IN WITNESS WHEREOF, I have hereunto set my hand this twenty-second day of August, in the year of our Lord two thousand sixteen, and of the Independence of the United States of America the two hundred and forty-first.

BARACK OBAMA

Categories: Ecological News

Not Back-to-School

EarthEasy Blog - Thu, 08/25/2016 - 22:20
Is homeschooling right for your family?
Categories: Ecological News

Perfluorinated compounds found in African crocodiles, American alligators

ENN Pollution - Thu, 08/25/2016 - 21:42
American alligators and South African crocodiles populate waterways a third of the globe apart, and yet both have detectable levels of long-lived industrial and household compounds for nonstick coatings in their blood, according to two studies from researchers at the Hollings Marine Laboratory in Charleston, South Carolina, and its affiliated institutions, which include the National Institute of Standards and Technology.Production of some compounds in this family of environmentally persistent chemicals--associated with liver toxicity, reduced fertility and a variety of other health problems in studies of people and animals--has been phased out in the United States and many other nations. Yet all blood plasma samples drawn from 125 American alligators across 12 sites in Florida and South Carolina contained at least six of the 15 perfluorinated alkyl acids (PFAAs) that were tracked in the alligator study.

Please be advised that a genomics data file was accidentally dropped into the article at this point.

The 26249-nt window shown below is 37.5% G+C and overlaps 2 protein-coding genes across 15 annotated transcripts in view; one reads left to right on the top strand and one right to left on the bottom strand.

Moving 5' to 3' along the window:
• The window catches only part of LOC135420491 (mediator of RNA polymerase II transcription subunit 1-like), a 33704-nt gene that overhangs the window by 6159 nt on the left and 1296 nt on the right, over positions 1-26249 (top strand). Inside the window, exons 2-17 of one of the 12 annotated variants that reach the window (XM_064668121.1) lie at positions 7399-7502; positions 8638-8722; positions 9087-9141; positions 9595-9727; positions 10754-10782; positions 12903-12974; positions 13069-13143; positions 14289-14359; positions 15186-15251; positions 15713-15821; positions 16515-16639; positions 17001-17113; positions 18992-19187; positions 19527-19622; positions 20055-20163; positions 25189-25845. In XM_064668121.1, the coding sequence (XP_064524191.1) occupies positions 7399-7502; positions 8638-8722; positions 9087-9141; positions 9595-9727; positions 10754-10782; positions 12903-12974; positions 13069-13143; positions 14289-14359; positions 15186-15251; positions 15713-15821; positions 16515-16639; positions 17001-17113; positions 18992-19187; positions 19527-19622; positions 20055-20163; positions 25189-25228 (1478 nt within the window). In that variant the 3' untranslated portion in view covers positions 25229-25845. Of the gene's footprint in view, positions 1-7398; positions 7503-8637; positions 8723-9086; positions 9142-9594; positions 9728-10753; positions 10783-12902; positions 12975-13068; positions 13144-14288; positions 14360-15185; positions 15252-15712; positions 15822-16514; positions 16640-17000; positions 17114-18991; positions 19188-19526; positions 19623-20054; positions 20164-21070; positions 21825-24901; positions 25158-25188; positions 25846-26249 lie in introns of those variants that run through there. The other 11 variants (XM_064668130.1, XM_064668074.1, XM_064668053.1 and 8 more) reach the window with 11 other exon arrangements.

Categories: Ecological News

Activist ‘Pati' Ruiz Corzo: The Singing Conservationist

The Ecologist Magazine - Thu, 08/25/2016 - 21:10
TADZIO MAC GREGOR meets a former school teacher-turned-conservation-activist who uses singing to inspire her followers and who has taken on both the Mexican Government and big corporations to stop the exploitation of the biodiverse Sierra Gorda region for profit
Categories: Ecological News

If it's jobs they want, Labour and the unions must back renewables, not Hinkley C!

The Ecologist Magazine - Thu, 08/25/2016 - 21:00
Four of Britain's major unions are big supporters of nuclear power, writes Ian Fairlie - all because of the jobs. Now Labour's shadow energy minister has joined them in backing Hinkley C - even though renewable energy is a far better job-creator than nuclear, and already employs three times more people.
Categories: Ecological News